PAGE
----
Joanne Payton, long-time volunteer for IKWRO, blogs about the new bill passed by the Welsh Assembly yesterday.
Yesterday in the Welsh Assembly, Members unanimously passed the new Violence Against Women bill. This landmark act almost failed at the last moment, however, when women’s rights campaigners threatened to block the bill unless it included provisions to integrate schools into the country-wide scheme to prevent gender-based violence, calling for each school to have a person with the training responsible for dealing with issues of violence and abuse in the home, and for healthy relationships to be part of PSHE classes.
How you can help us get MPs behind making every school every school “honour” based violence, forced marriage and FGM safe
The Right To Know campaign got a huge boost last week when the Education Select Committee published its report Life lessons: PSHE and SRE in schools which states that young people “have a right to information that will help keep them healthy and safe” and concludes that the Department for Education should “develop a workplan for introducing age-appropriate PSHE (Personal Social Health and Economic education) and SRE (Sex and Relationships education) as statutory subjects in primary and secondary schools”.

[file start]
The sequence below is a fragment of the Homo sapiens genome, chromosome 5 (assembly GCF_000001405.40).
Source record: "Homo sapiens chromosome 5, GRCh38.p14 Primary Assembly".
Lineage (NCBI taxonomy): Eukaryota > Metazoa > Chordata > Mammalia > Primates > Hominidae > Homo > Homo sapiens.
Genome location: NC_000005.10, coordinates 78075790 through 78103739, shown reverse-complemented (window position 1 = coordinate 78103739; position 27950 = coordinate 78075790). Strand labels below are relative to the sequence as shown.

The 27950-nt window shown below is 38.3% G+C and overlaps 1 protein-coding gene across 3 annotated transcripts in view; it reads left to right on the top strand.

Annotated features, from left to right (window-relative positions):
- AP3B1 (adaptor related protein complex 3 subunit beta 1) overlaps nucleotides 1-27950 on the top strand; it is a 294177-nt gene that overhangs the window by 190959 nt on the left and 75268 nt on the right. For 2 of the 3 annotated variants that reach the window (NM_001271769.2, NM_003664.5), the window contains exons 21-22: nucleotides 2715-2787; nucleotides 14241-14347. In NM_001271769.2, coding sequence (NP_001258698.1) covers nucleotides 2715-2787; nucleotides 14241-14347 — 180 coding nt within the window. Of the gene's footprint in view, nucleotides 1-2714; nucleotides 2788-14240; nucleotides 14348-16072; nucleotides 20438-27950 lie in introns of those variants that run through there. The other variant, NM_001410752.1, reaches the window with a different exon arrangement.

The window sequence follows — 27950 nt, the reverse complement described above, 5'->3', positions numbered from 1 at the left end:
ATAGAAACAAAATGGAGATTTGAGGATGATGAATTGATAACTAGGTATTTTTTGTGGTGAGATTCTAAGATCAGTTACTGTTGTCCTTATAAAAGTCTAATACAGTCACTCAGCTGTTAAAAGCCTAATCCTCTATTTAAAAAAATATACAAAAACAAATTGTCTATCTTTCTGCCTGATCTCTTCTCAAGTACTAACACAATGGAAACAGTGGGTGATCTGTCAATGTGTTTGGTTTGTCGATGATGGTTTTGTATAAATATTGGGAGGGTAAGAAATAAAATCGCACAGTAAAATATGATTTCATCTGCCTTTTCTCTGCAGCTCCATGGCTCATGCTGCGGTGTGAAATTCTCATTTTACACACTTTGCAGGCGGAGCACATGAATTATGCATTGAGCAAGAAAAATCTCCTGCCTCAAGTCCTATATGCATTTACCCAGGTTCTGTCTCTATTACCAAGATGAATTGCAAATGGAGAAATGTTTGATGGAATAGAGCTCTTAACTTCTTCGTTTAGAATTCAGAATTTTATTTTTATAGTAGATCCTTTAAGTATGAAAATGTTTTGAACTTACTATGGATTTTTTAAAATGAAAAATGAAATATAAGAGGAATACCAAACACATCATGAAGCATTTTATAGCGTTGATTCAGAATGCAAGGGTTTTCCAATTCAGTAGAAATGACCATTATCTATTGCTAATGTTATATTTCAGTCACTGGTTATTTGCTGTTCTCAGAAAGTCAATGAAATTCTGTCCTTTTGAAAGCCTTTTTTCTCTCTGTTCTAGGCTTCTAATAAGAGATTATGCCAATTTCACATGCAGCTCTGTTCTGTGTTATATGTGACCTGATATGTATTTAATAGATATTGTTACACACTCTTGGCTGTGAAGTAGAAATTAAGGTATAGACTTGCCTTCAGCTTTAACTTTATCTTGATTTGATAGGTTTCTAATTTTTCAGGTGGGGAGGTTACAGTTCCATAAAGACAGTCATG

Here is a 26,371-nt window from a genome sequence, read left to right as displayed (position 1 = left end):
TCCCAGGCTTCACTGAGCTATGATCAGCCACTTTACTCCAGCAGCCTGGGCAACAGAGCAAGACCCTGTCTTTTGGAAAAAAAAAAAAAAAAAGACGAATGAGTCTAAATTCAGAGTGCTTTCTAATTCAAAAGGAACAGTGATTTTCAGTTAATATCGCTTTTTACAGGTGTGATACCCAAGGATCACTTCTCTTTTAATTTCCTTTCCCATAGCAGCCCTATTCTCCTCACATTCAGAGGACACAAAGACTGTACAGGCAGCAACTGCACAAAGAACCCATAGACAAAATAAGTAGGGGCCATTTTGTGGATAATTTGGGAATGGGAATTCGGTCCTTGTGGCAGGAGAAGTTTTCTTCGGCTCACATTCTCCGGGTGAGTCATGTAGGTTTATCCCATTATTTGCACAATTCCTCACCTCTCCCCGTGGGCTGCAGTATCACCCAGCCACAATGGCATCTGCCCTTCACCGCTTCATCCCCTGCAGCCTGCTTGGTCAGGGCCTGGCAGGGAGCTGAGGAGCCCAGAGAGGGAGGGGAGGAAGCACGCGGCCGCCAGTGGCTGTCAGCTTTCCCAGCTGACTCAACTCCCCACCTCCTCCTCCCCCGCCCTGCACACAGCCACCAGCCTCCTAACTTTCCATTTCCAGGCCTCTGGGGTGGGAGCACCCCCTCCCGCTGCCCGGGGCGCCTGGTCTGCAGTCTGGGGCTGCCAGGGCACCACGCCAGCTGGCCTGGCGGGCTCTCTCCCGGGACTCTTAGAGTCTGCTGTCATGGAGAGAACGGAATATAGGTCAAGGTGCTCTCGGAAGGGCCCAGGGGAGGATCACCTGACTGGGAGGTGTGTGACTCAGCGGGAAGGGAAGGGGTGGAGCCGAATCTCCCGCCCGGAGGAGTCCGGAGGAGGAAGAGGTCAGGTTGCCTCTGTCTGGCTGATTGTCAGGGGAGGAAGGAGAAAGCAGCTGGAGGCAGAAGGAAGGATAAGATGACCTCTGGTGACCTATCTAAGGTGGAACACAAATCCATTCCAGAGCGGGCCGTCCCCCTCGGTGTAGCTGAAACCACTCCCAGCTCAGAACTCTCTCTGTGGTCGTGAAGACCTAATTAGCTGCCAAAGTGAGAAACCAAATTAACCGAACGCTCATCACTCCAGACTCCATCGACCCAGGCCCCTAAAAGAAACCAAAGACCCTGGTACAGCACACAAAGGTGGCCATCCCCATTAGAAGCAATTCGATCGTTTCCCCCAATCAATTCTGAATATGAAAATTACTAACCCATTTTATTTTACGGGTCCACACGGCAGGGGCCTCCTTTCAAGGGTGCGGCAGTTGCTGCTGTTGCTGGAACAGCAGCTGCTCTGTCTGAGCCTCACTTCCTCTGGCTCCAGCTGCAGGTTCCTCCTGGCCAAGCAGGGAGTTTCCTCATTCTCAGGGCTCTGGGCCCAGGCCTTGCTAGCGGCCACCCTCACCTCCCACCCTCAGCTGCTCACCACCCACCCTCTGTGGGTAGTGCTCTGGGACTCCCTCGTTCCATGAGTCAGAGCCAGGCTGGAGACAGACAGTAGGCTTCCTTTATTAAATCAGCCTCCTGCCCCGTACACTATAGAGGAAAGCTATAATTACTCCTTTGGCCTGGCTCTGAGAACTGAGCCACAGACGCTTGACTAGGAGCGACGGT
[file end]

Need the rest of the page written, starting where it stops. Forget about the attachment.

We, the Iranian & Kurdish Women’s Rights Organisation (IKWRO), are delighted to announce that our campaign to stop proposed amendments to the Serious Crime Bill to criminalise sex selective abortion, which would have endangered women, has succeeded.
Last night, Monday 23 February 2015 MPs voted against the proposed changes MPs voted by 292 to 201.
Why IKWRO oppose the proposed amendments to the Serious Crime Bill to criminalise sex selective abortion
We, the Iranian & Kurdish Women’s Rights Organisation (IKWRO), stand for equality. We oppose patriarchy and all forms of gendercide, including through non-medically motivated sex selective abortions. In order to prevent gendercide, we work to end patriarchy and to change the mind-set of practicing communities that value females less than males.